The present painting is one of twenty-one pictures of irises that Monet executed late in his career at Giverny. Irises were one of Monet's favorite flowers. He painted great banks of irises along the pathway behind his house (fig. 2), and also placed them all around the edge of his pond. Monet collected all species of the plant; and after the famous horticulturalist Georges Truffaut visited Giverny in 1913 he invited Monet's head gardener to publish an article on irises in his journal Jardinage (F. Breuil, "Les iris aux bords des eaux," Jardinage, Oct., 1913, no. 21). Nevertheless, the group of twenty-one paintings is not precisely datable. No objective evidence such as photographs or literary references exists by which to document the date of the paintings' creation. On the basis of style, however, the paintings can be convincingly assigned to the period 1914-1917 and they are dated thus in the Wildenstein catalogue raisonné.
Three works in this group, including the present picture, have a vertical rather than horizontal orientation. One of the other vertical paintings of irises (Wildenstein, no. 1826; National Museum of Western Art, Tokyo) is identical in size to the present work, and it is therefore conceivable that the two were conceived as a pair. This hypothesis, however, is far from certain, since the two paintings differ in palette and perspective.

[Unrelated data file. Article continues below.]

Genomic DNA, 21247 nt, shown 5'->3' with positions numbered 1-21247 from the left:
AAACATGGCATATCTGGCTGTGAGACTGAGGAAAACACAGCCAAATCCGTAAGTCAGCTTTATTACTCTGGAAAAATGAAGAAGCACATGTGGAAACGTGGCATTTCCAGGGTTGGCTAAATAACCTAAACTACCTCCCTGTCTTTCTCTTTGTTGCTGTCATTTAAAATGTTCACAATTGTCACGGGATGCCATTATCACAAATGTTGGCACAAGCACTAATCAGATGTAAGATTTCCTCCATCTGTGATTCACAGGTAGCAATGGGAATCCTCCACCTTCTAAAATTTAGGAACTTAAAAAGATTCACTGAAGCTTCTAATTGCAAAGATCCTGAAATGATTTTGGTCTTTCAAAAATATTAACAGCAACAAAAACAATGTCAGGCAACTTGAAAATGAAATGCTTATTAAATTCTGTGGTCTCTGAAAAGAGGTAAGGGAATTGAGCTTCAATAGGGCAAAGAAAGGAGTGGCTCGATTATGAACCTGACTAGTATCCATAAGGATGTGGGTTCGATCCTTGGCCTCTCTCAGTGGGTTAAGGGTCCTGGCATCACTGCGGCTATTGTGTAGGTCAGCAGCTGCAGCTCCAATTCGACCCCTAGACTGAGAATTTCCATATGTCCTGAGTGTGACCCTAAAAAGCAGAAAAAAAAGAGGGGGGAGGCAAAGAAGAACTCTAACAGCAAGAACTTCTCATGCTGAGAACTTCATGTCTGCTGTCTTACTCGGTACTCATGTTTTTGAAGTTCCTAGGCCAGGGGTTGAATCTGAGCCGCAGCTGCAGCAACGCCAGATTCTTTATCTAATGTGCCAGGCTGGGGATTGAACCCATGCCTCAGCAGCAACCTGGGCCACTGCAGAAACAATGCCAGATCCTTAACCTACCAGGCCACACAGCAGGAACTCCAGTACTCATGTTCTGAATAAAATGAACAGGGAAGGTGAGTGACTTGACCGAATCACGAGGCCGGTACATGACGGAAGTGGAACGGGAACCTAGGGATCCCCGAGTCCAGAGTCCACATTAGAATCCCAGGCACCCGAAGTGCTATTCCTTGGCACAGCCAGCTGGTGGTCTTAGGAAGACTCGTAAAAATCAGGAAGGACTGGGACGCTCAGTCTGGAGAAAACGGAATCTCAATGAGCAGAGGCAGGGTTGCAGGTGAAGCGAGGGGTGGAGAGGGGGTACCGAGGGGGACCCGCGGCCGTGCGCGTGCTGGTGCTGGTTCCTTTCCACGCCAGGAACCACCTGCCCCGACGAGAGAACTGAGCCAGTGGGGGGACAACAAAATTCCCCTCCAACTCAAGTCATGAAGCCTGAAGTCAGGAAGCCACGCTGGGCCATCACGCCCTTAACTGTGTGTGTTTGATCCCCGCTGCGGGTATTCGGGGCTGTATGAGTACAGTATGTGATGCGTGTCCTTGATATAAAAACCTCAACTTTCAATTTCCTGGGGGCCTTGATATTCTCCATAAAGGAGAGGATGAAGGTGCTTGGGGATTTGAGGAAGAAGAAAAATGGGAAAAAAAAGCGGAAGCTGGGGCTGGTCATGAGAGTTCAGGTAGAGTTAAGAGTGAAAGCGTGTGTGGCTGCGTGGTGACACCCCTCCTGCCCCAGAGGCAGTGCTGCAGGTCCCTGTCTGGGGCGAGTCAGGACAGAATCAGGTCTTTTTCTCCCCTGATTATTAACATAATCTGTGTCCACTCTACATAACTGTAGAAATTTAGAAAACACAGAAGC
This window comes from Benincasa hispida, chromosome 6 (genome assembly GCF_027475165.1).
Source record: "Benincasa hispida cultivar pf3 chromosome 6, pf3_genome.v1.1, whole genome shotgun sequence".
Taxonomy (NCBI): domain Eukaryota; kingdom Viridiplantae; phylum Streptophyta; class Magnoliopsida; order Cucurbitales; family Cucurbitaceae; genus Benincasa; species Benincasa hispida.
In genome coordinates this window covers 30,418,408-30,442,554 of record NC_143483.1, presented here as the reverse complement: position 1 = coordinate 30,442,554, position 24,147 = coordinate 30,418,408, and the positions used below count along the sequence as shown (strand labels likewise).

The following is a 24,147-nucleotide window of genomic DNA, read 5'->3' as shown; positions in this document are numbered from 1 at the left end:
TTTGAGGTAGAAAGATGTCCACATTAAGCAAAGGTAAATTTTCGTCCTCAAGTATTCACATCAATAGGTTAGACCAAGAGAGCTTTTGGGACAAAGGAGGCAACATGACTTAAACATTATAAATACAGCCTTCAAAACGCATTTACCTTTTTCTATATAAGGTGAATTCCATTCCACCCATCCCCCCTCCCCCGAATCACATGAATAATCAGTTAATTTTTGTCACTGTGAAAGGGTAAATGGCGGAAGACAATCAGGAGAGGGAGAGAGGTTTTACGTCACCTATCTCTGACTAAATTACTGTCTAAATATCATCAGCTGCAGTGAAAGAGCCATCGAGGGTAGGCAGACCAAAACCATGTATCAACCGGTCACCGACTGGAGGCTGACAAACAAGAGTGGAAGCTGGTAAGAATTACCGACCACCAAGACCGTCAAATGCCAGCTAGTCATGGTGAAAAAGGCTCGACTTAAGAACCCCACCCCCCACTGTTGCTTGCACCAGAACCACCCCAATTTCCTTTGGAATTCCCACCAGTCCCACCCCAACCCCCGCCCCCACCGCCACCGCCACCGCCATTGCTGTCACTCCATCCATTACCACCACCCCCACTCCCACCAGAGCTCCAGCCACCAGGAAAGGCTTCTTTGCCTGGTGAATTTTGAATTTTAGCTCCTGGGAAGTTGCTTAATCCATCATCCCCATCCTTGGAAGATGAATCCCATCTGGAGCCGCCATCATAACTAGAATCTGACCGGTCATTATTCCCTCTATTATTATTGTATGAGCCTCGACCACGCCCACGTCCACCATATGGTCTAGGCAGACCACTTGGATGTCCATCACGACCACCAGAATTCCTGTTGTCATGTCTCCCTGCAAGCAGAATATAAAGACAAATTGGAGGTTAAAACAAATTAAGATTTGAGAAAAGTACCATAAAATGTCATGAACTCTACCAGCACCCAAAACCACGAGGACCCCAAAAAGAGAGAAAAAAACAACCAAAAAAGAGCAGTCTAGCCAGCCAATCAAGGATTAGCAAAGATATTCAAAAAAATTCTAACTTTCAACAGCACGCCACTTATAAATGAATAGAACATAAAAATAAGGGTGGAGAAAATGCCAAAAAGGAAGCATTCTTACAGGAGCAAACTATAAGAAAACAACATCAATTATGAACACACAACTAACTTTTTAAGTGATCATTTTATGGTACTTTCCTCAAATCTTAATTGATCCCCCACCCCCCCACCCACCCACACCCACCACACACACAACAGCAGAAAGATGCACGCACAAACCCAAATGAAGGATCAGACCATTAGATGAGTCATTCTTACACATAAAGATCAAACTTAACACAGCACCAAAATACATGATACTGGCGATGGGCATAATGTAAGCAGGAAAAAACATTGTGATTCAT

The second decade of the century was a difficult time for the artist. His wife Alice died in 1911, his son Jean died in 1914, his close friend Octave Mirbeau died in February 1917, and Degas passed away in October of that year. Moreover, the Great War deeply affected all of France, including Monet. The Western Front was close enough to Giverny that Monet occasionally worried about the threat of being overrun. The artist was also concerned about the fate of his son, Michel, who went off to war in 1915. To make matters worse, beginning in 1912 Monet suffered cataracts which affected his eyesight and caused him anxiety; he eventually had corrective surgery in 1923. Alice's death was especially grievous for the painter; in the fall of 1911, he said, "I am completely fed up with painting and I am going to pack up my brushes and colors for good" (quoted in D. Wildenstein, op. cit., vol. I, p. 396).
Despite these difficulties, however, Monet experienced a personal renaissance in 1914 that was to carry him through to the end of his life. That year the seventy-four-year-old artist discovered a renewed passion for painting, writing in April, "I feel I am undertaking something very important" (quoted in ibid, p. 402), and telling Durand-Ruel in June, "I have thrown myself back into my work, and when I do that, I do it seriously, so much so that I am getting up at four a.m. and am grinding away all day long. I am as well as possible, my sight is good, finally. Thanks to work, the great consolation, all goes well" (quoted in P. Tucker, Claude Monet: Life and Art, New Haven, 1995, pp. 204-205). This passion for painting and nature continued, and in 1918 he wrote to Durand-Ruel, "I work constantly, constantly at grips with nature" (quoted in J. Isaacson, Claude Monet: Observation and Reflection, Oxford, 1978, p. 44).